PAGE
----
Flexibility — You can use different languages and technology as all services are independent.
    We can separate the whole project into microservices where each microservice will be developed and supported by a separate team.

    DevOps independence — All microservices are independent; therefore, we can implement an independent deployment process for each microservice.


    Complexity — Microservices architecture can be a good choice for huge, enterprise-level companies and platforms. Take Netflix, for example. There you can separate domains and subdomains to different services and teams. However, for a small-level company, separating may add redundant complexity. Moreover, it can be impossible to separate small projects into microservices.

    Testing — Testing microservices applications can be a difficult task as you may need to have

    Debugging — Debugging microservices can be a painful task; it may include running several microservices. Also, we need to constantly investigate logs. This issue can be partially resolved by integrating a monitoring platform.

When I start designing a solution, I always use monolithic architecture as the starting point. Using this approach, we can achieve the following:

    During design and implementation, we can already see if our application can be moved to microservices.

    We can identify monolithic applications that can be moved to microservices using a step-by-step approach.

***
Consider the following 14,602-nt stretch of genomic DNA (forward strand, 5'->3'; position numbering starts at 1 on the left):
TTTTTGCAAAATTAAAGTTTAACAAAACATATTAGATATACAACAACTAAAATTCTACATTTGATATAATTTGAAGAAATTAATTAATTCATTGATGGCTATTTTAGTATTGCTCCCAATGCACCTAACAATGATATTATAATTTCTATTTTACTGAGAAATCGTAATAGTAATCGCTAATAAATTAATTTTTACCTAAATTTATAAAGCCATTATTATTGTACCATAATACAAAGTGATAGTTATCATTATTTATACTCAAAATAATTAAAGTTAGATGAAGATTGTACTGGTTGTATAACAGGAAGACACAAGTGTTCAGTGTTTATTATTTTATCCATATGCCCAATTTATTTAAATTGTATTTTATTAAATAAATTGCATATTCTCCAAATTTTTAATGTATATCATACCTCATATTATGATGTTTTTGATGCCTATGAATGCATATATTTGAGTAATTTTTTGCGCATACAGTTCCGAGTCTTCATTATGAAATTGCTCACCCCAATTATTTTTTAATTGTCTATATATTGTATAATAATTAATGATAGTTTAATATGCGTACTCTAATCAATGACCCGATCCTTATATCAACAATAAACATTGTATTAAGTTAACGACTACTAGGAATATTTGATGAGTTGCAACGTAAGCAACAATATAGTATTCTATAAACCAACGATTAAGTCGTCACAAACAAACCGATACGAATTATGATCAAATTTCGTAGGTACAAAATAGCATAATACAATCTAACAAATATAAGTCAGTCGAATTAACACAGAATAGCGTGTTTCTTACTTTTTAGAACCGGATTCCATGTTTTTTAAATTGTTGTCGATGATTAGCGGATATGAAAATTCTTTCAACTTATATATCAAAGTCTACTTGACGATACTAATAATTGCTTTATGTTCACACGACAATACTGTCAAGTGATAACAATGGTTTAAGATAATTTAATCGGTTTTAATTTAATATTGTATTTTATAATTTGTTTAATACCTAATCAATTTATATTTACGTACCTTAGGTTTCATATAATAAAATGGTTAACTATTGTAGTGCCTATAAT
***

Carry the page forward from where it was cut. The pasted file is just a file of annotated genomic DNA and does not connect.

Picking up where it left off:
Pros: Monolith

    Simplicity — Monolithic architecture is relatively simple and can be used as a base architecture or the first microservice step.

    Simple DevOps — The DevOps process can be simple as we may need to automate one simple application.


    Vendor lock-in — With monolithic architecture, we may be locked with one vendor/ cloud provider. All modules in monolithic architecture are closely tied to each other. It’s hard to spread them across different vendors.

    Inflexible DevOps — The DevOps process for one enterprise-level, monolithic app can take a lot of time as we need to wait until all modules are built and tested.

    Stick with one programming language/technology — Monolithic architecture is not too flexible, you need to stick with one technology/programming language. Otherwise, you must rewrite the whole application to change the core technology.

Travel booking application

Figure 1: Travel booking application

The system consists of several modules:

    UI/front end


    SQL adapter

    Stripe adapter to process payments

    SendGrid to manage emails

    Adapter for Twillio to be able to communicate over the phone (calls, SMS, video)

    This monolithic architecture can be migrated to the microservices one. Each service can operate independently and can keep the state in its own database.

The solution explained above is quite simple and can be transformed into microservices without a lot of issues. However, when it comes to the enterprise level, this migration is far more complex, as is seen at large companies such as Netflix.